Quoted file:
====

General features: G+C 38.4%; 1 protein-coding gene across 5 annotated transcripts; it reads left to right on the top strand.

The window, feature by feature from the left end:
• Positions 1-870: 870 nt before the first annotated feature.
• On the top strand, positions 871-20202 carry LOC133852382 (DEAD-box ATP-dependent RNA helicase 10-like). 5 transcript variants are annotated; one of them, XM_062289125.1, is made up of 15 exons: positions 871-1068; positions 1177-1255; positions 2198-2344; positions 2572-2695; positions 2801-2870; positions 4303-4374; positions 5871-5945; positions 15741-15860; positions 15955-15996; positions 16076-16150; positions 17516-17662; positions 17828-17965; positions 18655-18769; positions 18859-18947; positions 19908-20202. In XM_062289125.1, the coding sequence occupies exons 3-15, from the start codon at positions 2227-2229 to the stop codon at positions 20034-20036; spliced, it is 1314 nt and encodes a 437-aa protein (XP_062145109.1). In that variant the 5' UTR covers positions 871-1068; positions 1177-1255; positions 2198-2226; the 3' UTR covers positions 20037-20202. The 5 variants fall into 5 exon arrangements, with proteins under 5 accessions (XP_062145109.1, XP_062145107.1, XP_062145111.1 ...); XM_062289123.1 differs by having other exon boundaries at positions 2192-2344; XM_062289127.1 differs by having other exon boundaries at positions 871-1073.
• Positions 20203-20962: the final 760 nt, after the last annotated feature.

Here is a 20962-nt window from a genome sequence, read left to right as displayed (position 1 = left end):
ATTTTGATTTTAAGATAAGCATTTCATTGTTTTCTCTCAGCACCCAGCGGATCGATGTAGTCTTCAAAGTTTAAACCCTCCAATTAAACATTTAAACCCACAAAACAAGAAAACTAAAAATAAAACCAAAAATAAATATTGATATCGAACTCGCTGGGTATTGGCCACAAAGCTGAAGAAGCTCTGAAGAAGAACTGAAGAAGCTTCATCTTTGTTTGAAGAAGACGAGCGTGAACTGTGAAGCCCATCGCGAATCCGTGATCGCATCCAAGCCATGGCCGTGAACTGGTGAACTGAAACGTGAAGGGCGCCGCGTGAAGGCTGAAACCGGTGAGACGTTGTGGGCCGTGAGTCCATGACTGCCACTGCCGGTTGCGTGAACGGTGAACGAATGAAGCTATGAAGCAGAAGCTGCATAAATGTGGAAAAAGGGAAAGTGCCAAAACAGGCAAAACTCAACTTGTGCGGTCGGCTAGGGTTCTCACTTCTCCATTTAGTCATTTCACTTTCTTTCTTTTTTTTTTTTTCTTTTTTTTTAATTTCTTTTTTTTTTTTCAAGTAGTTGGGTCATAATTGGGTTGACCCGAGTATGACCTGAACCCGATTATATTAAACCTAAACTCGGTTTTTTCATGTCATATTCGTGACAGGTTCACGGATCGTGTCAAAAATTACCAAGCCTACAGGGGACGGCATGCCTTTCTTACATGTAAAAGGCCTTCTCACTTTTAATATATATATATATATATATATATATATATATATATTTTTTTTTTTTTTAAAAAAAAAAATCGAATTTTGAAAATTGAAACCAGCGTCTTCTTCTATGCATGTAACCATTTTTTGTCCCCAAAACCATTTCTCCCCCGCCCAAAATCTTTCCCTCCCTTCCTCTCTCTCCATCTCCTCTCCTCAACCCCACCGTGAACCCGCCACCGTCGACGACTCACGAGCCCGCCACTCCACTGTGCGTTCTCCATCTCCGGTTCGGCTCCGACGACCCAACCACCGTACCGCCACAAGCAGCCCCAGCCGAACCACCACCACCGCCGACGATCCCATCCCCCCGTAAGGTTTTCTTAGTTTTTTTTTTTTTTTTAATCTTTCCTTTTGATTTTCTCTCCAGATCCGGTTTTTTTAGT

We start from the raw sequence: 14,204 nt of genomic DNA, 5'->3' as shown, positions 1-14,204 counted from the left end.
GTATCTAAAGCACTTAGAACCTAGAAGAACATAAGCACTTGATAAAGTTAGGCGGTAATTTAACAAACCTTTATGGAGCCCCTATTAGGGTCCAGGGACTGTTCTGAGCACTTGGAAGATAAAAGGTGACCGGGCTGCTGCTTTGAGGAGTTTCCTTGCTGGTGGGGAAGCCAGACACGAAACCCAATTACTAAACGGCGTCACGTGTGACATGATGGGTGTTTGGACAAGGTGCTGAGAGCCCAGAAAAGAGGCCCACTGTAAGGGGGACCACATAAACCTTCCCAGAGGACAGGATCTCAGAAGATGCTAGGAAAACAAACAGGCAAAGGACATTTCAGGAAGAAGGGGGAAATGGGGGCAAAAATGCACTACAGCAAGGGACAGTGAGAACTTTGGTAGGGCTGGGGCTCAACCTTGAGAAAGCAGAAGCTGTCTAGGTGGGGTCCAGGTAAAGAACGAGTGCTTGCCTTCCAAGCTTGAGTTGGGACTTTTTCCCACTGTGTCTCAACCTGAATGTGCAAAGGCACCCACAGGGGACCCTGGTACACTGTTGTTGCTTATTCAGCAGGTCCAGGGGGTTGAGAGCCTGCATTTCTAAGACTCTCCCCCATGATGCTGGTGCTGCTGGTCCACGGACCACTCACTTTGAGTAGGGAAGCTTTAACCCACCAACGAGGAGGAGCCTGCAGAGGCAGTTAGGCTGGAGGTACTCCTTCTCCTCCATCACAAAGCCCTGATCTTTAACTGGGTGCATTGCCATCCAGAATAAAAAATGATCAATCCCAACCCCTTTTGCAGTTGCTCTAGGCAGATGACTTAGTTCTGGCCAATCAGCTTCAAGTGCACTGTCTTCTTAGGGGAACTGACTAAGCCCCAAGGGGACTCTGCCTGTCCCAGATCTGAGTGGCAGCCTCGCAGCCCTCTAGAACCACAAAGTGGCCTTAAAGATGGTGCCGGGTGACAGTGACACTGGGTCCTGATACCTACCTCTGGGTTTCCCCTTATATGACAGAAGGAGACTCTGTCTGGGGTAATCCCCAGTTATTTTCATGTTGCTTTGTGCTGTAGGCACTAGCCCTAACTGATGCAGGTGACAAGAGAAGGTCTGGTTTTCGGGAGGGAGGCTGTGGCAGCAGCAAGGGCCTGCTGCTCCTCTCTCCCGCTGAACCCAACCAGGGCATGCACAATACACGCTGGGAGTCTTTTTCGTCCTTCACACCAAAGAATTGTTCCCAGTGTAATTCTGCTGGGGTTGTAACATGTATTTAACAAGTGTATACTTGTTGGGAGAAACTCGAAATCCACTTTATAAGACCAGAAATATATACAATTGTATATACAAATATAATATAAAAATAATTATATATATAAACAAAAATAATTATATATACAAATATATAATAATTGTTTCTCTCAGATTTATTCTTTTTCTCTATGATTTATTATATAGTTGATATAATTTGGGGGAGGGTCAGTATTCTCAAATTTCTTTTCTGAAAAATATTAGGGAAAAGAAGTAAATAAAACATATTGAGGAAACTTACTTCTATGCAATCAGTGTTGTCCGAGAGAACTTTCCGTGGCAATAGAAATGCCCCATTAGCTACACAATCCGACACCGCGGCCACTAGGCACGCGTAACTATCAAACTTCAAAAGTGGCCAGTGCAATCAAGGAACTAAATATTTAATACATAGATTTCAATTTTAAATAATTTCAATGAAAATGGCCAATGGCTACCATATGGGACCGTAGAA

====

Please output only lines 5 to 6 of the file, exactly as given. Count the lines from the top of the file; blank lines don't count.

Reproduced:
• Positions 20203-20962: the final 760 nt, after the last annotated feature.

Here is a 20962-nt window from a genome sequence, read left to right as displayed (position 1 = left end):